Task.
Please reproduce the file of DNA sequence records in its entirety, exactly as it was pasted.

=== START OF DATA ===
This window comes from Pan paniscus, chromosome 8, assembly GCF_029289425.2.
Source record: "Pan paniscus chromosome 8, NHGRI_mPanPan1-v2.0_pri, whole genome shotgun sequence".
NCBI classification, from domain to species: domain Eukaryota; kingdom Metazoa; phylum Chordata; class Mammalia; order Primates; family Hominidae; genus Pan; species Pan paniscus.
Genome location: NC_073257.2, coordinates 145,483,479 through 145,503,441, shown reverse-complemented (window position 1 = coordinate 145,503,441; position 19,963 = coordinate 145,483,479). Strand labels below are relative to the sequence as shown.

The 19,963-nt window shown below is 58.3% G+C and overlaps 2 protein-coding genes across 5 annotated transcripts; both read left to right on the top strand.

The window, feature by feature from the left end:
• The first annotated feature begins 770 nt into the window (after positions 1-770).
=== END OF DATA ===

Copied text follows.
This window comes from Pan paniscus, chromosome 8, assembly GCF_029289425.2.
Source record: "Pan paniscus chromosome 8, NHGRI_mPanPan1-v2.0_pri, whole genome shotgun sequence".
NCBI classification, from domain to species: domain Eukaryota; kingdom Metazoa; phylum Chordata; class Mammalia; order Primates; family Hominidae; genus Pan; species Pan paniscus.
Genome location: NC_073257.2, coordinates 145,483,479 through 145,503,441, shown reverse-complemented (window position 1 = coordinate 145,503,441; position 19,963 = coordinate 145,483,479). Strand labels below are relative to the sequence as shown.

The 19,963-nt window shown below is 58.3% G+C and overlaps 2 protein-coding genes across 5 annotated transcripts; both read left to right on the top strand.

The window, feature by feature from the left end:
• The first annotated feature begins 770 nt into the window (after positions 1-770).